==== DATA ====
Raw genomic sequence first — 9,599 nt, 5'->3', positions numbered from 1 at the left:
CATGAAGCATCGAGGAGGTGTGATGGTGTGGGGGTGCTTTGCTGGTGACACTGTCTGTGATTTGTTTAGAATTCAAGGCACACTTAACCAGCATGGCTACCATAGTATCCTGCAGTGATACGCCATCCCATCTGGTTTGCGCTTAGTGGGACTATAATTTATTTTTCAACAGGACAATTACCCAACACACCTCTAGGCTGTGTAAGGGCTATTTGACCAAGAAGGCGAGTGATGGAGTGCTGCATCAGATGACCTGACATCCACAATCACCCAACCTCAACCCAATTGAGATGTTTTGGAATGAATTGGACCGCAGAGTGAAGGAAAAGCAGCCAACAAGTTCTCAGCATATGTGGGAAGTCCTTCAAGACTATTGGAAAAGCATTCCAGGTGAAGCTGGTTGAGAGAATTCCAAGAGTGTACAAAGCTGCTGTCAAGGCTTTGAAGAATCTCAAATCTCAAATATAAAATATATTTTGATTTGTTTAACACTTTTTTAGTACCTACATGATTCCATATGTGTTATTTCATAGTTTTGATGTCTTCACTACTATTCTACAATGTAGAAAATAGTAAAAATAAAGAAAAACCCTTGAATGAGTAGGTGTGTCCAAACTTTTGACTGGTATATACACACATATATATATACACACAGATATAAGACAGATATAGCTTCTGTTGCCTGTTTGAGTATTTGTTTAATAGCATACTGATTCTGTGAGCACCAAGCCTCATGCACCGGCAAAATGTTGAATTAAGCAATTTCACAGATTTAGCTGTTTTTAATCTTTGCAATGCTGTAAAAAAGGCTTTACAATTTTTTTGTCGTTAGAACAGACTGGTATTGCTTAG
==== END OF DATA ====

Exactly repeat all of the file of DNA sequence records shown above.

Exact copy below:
Raw genomic sequence first — 9,599 nt, 5'->3', positions numbered from 1 at the left:
CATGAAGCATCGAGGAGGTGTGATGGTGTGGGGGTGCTTTGCTGGTGACACTGTCTGTGATTTGTTTAGAATTCAAGGCACACTTAACCAGCATGGCTACCATAGTATCCTGCAGTGATACGCCATCCCATCTGGTTTGCGCTTAGTGGGACTATAATTTATTTTTCAACAGGACAATTACCCAACACACCTCTAGGCTGTGTAAGGGCTATTTGACCAAGAAGGCGAGTGATGGAGTGCTGCATCAGATGACCTGACATCCACAATCACCCAACCTCAACCCAATTGAGATGTTTTGGAATGAATTGGACCGCAGAGTGAAGGAAAAGCAGCCAACAAGTTCTCAGCATATGTGGGAAGTCCTTCAAGACTATTGGAAAAGCATTCCAGGTGAAGCTGGTTGAGAGAATTCCAAGAGTGTACAAAGCTGCTGTCAAGGCTTTGAAGAATCTCAAATCTCAAATATAAAATATATTTTGATTTGTTTAACACTTTTTTAGTACCTACATGATTCCATATGTGTTATTTCATAGTTTTGATGTCTTCACTACTATTCTACAATGTAGAAAATAGTAAAAATAAAGAAAAACCCTTGAATGAGTAGGTGTGTCCAAACTTTTGACTGGTATATACACACATATATATATACACACAGATATAAGACAGATATAGCTTCTGTTGCCTGTTTGAGTATTTGTTTAATAGCATACTGATTCTGTGAGCACCAAGCCTCATGCACCGGCAAAATGTTGAATTAAGCAATTTCACAGATTTAGCTGTTTTTAATCTTTGCAATGCTGTAAAAAAGGCTTTACAATTTTTTTGTCGTTAGAACAGACTGGTATTGCTTAG